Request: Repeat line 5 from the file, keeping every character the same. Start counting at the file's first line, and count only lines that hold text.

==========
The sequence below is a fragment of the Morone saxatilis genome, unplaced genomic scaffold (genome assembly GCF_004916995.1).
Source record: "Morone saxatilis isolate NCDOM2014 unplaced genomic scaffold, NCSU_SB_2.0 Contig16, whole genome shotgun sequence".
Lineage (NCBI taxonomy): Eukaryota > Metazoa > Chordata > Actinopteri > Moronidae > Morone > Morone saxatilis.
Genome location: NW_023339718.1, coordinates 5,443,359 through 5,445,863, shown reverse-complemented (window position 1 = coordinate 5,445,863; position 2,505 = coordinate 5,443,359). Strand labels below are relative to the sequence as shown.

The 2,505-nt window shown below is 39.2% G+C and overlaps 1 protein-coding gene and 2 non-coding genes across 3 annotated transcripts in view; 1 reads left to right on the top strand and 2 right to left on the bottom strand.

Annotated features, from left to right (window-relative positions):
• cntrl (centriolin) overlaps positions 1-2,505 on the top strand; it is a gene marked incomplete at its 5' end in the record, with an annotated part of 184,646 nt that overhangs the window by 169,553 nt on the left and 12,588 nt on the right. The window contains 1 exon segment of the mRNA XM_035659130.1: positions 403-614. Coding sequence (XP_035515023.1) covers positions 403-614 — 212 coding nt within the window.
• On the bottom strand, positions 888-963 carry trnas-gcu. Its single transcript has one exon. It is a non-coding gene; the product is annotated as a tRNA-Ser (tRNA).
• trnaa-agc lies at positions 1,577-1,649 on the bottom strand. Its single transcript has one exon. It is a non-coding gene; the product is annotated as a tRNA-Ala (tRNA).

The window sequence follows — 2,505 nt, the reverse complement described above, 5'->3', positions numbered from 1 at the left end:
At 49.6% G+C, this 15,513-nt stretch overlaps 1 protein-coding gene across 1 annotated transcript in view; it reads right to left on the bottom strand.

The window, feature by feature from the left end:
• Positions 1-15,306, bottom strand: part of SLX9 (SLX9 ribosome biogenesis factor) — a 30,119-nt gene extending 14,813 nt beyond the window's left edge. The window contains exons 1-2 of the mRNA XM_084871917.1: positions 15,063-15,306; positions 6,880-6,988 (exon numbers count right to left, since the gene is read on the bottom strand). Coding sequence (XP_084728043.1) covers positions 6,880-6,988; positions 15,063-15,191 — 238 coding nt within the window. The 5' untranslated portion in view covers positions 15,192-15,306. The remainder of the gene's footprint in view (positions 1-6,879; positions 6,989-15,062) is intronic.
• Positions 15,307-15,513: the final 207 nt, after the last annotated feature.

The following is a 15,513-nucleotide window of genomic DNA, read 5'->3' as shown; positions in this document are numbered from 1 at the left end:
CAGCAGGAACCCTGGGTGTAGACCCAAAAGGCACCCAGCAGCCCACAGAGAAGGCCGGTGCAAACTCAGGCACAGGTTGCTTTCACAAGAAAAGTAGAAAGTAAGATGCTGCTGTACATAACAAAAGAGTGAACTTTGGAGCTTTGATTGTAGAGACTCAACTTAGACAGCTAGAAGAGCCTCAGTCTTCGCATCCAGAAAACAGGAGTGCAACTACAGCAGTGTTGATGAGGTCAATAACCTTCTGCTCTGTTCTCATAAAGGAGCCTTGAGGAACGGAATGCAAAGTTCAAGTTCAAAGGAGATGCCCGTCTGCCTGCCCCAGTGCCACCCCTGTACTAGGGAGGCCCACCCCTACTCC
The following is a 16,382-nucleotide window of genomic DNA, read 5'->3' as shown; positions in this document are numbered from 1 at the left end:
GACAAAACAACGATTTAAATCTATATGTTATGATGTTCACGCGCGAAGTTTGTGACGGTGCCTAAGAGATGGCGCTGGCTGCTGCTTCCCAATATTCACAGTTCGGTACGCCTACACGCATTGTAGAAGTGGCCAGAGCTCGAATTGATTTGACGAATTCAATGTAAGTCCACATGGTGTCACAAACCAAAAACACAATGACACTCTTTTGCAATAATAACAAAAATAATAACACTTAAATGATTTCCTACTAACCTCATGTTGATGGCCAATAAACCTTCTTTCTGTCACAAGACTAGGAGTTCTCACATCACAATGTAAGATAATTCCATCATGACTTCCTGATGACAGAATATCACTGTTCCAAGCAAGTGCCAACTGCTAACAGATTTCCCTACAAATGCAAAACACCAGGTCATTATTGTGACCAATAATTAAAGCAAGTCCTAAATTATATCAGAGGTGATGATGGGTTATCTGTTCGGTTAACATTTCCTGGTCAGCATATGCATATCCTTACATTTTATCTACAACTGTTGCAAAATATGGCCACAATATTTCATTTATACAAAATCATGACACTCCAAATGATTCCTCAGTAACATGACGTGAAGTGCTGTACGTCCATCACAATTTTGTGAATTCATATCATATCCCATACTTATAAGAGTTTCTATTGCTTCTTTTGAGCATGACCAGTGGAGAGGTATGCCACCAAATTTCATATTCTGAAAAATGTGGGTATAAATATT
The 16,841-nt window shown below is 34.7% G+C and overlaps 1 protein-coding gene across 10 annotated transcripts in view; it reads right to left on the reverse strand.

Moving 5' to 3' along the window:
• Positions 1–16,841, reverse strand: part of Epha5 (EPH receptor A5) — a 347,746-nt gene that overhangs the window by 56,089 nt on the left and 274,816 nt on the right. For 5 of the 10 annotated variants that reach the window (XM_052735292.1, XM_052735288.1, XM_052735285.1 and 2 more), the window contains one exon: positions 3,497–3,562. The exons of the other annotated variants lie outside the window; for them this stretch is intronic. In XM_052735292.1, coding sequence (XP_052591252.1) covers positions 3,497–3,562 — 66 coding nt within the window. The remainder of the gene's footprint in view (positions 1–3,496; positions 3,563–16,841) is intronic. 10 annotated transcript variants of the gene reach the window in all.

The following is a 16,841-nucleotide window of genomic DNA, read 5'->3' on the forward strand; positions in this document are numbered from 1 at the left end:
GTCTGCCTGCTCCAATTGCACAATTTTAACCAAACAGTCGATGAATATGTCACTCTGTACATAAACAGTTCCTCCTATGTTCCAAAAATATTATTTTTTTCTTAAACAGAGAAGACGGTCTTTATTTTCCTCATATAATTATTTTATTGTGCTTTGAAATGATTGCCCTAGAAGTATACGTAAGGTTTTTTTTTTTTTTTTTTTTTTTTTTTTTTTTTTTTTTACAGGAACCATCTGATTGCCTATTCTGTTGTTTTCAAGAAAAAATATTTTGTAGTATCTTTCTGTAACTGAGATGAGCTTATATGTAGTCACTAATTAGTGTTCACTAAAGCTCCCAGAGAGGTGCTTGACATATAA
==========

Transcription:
The 2,505-nt window shown below is 39.2% G+C and overlaps 1 protein-coding gene and 2 non-coding genes across 3 annotated transcripts in view; 1 reads left to right on the top strand and 2 right to left on the bottom strand.